The turning point was the tour of Sri Lanka, where Markram scored 40 runs in four innings, and was dismissed by Rangana Herath all four times. Like so many South Africa batsmen before him, and doubtless many more after him, Markram's technique against the turning ball was found wanting. At least he didn't appear as hesitant as some of his countrymen have been. Markram's undoing was that he was trying to be aggressive and ended up playing the ball too early, before taking the time to assess which way it was spinning, if at all.
As you might expect, the next time Markram faced a subcontinental side on their surfaces, he reversed that approach. In India, he adopted a slightly more defensive gameplan but R Ashwin found a way through. From there, Markam's mindset completely unraveled.
He bagged a pair in Pune, playing down the wrong line against the seamers, punched a wall in frustration, broke his hand, missed the final Test, came home, was the least successful top-order batsman in last year's Boxing Day Test against England, and broke a finger in the field, which sidelined him for the rest of the series. That means Markram has not played international cricket for exactly a year and it tells you a lot about how highly he is regarded if his is still one of the names that comes up in conversations about who South Africa's next Test captain will be.
Markram keeps getting mentioned partly because of the success he achieved as Under-19 captain when South Africa won the age-group World Cup in 2014 and partly because South Africa have shown an interest in his leadership before. He was named captain in for five matches of an six-game ODI series against India when Faf du Plessis was injured in 2018. Markram had only played two ODIs at that point. The plan backfired, South Africa lost four of the five matches, and Markram didn't manage a score over 32. He has subsequently fallen out of the white-ball squads. South Africa cannot risk the same thing happening at Test level. Perhaps that's why they opted not to give him the job this summer and chose instead to give him the space to find form before he has to take on more responsibility. It may even be that Markram wants it that way.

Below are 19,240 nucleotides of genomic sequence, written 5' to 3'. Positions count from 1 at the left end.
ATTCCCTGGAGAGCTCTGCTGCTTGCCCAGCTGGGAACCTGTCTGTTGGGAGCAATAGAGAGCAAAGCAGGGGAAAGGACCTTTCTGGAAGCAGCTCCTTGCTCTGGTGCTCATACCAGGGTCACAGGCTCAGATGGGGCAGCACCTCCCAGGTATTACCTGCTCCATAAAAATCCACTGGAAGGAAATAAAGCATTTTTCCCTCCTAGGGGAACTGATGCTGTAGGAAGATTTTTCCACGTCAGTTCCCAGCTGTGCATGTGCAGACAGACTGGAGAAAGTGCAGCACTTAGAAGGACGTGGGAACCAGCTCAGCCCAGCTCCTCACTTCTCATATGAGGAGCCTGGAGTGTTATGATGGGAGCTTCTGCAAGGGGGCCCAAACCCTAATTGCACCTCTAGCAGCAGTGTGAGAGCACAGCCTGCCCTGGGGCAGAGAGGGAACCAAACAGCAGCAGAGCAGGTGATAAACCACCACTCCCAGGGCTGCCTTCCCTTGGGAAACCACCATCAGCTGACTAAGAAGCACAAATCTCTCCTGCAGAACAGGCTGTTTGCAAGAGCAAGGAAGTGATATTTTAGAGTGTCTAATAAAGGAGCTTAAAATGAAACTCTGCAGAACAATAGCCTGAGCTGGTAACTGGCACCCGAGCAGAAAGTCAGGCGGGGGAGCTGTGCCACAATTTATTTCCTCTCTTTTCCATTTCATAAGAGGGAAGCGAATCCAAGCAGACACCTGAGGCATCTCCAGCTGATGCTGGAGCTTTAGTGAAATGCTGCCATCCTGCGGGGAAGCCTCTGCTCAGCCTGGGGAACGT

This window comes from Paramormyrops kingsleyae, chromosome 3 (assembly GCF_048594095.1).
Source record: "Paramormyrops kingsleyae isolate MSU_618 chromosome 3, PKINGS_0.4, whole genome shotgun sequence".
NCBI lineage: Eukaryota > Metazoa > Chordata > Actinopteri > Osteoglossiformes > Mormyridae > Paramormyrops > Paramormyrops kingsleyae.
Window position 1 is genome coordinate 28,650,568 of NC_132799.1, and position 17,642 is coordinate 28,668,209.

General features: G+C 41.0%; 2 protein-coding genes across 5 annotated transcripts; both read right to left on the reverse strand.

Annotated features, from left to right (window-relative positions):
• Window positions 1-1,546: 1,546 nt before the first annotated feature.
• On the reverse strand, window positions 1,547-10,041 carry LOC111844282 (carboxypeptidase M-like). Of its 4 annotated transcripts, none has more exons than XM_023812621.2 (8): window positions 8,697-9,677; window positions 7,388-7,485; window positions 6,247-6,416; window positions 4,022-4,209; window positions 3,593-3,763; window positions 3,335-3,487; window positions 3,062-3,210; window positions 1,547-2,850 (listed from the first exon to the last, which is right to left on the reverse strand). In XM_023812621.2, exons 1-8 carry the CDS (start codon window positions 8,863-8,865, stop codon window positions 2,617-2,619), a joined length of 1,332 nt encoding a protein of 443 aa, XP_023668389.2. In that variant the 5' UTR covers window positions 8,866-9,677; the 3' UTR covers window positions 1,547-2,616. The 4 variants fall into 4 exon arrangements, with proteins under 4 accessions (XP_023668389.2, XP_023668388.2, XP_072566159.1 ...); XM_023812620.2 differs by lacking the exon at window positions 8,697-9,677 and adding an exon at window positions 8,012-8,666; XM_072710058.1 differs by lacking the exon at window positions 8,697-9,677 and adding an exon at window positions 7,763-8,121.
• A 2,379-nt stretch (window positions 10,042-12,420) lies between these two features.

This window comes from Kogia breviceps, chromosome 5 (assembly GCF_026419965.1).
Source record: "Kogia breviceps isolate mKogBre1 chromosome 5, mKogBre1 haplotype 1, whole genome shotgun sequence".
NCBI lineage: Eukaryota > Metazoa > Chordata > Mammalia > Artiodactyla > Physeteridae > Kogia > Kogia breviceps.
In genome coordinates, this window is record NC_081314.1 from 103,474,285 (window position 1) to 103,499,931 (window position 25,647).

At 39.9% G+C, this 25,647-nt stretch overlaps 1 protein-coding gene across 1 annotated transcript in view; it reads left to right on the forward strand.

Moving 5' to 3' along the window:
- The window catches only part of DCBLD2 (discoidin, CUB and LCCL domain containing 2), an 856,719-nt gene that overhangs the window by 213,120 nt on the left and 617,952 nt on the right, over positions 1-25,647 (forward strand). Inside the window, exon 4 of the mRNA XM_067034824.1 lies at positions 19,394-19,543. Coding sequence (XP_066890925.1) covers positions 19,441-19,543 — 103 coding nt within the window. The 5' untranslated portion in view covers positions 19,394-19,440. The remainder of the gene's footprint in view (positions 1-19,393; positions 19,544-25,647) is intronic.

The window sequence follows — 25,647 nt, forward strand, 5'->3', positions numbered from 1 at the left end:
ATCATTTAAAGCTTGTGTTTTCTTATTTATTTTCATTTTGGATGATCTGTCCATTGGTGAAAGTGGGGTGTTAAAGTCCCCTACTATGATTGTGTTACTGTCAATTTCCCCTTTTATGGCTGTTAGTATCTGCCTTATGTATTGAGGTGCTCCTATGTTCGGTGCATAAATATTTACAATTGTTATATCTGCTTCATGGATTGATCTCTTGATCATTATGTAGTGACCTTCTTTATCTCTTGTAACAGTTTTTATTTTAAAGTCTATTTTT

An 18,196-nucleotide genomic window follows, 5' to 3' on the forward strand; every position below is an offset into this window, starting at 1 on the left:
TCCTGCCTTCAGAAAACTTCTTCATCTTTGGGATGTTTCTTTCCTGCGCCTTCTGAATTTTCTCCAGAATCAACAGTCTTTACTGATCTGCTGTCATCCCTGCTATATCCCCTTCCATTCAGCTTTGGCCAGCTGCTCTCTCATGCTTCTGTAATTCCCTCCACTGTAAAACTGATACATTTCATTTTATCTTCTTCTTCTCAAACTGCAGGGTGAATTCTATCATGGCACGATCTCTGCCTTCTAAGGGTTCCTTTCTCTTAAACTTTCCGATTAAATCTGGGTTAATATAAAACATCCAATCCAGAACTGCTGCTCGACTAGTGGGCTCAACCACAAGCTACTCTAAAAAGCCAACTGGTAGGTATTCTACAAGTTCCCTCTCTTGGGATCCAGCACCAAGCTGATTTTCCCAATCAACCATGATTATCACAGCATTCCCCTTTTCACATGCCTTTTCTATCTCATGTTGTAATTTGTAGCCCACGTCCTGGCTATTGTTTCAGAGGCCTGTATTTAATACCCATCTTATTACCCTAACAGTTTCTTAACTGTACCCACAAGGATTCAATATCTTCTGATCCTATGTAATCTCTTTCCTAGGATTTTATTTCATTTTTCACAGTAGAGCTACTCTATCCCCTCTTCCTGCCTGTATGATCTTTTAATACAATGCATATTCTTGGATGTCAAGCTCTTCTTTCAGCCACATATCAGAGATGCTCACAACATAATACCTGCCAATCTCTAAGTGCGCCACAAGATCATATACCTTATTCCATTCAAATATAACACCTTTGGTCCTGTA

He spoke about using the lockdown to "slow things down" after many months in which cricket felt like it was on fast-forward. "I had time to touch base with things that worked in the past. It felt like everything was becoming a bit rushed with a lot of cricket and when you're out of form, it can be a snowball effect," he said. "I am moving well and things are starting to get back to where they were 18 months ago."
That's good news for South Africa because if Markram can start to replicate the form he had before that Sri Lanka tour, it will take pressure off the middle-order batsmen who have their own demons to bury. It will also allow the selection convener, Victor Mpitsang, an opportunity to see if Markram is ready to do more and with South Africa next Tests after de Kock's tenure ends in March around nine months away (December 2021), it will provide Markram with enough time to move from the heir apparent's role to the main job.

Firdose Moonda is ESPNcricinfo's South Africa correspondent